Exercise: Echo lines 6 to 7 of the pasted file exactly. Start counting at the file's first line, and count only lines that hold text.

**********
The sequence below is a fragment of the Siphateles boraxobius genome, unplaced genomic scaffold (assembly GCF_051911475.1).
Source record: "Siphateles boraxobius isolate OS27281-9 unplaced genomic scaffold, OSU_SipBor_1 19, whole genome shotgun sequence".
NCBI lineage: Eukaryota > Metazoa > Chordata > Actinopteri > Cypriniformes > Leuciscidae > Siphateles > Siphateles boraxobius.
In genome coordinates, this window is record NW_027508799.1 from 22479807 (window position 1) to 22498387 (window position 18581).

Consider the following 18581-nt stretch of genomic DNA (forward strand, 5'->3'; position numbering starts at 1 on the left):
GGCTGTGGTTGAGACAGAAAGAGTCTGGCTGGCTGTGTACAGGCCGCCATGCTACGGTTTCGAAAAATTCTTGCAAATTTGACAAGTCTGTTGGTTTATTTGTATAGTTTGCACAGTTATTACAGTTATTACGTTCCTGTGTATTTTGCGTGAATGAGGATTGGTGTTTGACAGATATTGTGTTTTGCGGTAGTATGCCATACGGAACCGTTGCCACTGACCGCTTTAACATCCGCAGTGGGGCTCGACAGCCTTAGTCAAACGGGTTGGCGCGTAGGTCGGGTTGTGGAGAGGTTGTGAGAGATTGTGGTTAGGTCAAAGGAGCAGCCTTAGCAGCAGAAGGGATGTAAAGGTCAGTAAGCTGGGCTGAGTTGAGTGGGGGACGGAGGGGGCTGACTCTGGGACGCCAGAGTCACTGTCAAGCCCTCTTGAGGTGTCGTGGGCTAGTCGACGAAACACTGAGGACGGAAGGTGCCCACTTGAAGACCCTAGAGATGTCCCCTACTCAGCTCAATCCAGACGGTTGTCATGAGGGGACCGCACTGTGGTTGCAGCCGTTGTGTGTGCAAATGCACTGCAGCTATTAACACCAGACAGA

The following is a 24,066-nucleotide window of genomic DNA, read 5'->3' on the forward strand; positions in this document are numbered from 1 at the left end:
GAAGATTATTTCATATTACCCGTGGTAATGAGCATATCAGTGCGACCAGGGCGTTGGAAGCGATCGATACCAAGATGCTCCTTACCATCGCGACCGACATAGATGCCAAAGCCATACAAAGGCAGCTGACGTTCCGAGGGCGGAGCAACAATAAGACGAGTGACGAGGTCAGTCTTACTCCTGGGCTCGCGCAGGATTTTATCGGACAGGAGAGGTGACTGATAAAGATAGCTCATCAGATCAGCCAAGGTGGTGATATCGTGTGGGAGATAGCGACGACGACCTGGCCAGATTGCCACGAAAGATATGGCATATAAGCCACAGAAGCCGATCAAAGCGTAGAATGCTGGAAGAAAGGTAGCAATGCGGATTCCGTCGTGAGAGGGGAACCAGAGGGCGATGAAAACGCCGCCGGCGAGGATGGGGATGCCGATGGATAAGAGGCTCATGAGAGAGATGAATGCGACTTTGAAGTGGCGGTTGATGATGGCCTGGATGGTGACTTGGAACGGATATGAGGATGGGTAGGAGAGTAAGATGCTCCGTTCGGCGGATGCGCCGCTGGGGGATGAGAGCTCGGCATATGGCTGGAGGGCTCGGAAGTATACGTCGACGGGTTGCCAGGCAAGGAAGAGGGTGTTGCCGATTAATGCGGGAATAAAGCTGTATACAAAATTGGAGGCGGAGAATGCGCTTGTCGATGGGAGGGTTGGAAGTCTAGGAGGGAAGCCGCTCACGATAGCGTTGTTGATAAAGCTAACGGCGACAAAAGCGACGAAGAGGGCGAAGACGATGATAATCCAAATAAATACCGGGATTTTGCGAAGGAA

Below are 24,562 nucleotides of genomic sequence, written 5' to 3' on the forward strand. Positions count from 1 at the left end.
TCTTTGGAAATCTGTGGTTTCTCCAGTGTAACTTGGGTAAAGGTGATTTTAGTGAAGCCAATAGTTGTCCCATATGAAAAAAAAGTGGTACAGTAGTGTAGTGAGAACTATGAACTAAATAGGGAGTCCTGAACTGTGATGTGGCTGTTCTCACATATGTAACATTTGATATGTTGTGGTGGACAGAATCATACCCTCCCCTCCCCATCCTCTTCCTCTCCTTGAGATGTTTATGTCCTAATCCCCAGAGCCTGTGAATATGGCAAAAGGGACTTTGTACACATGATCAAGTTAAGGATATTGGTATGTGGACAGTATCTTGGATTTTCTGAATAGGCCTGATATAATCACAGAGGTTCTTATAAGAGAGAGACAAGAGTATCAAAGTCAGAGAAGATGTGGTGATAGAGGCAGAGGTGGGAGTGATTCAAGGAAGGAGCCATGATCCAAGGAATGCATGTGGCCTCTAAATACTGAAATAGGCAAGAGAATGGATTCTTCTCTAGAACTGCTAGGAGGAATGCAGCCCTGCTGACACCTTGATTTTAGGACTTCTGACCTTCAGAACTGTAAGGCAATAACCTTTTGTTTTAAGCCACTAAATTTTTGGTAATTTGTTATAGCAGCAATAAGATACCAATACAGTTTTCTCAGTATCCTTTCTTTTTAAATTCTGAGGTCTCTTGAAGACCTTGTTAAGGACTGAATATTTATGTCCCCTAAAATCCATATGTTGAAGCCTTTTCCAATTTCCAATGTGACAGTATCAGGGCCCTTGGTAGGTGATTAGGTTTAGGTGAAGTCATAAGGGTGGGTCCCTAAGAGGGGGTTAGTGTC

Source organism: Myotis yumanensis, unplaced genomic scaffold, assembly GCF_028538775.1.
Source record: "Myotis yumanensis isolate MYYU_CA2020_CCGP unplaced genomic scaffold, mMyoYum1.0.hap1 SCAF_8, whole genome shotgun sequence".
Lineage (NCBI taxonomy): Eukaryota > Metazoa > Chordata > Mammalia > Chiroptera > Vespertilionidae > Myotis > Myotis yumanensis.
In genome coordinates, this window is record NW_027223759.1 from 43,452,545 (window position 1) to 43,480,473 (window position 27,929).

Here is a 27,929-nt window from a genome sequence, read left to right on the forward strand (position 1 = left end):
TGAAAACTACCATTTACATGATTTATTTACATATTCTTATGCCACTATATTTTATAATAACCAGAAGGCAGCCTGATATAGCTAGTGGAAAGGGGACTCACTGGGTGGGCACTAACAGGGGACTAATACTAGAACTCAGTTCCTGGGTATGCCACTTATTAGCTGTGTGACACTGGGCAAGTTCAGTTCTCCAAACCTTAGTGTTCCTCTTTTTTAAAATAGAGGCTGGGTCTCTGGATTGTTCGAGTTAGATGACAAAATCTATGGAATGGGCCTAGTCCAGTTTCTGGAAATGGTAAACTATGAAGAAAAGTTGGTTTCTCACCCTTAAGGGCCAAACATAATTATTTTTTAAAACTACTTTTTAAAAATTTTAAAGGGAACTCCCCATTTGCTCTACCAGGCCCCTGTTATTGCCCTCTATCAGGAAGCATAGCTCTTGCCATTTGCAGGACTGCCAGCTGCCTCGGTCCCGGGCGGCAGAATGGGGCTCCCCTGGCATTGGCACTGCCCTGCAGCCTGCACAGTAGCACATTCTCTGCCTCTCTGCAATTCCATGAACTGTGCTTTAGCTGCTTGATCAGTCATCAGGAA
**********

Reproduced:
GGCTGTGGTTGAGACAGAAAGAGTCTGGCTGGCTGTGTACAGGCCGCCATGCTACGGTTTCGAAAAATTCTTGCAAATTTGACAAGTCTGTTGGTTTATTTGTATAGTTTGCACAGTTATTACAGTTATTACGTTCCTGTGTATTTTGCGTGAATGAGGATTGGTGTTTGACAGATATTGTGTTTTGCGGTAGTATGCCATACGGAACCGTTGCCACTGACCGCTTTAACATCCGCAGTGGGGCTCGACAGCCTTAGTCAAACGGGTTGGCGCGTAGGTCGGGTTGTGGAGAGGTTGTGAGAGATTGTGGTTAGGTCAAAGGAGCAGCCTTAGCAGCAGAAGGGATGTAAAGGTCAGTAAGCTGGGCTGAGTTGAGTGGGGGACGGAGGGGGCTGACTCTGGGACGCCAGAGTCACTGTCAAGCCCTCTTGAGGTGTCGTGGGCTAGTCGACGAAACACTGAGGACGGAAGGTGCCCACTTGAAGACCCTAGAGATGTCCCCTACTCAGCTCAATCCAGACGGTTGTCATGAGGGGACCGCACTGTGGTTGCAGCCGTTGTGTGTGCAAATGCACTGCAGCTATTAACACCAGACAGA

The following is a 24,066-nucleotide window of genomic DNA, read 5'->3' on the forward strand; positions in this document are numbered from 1 at the left end: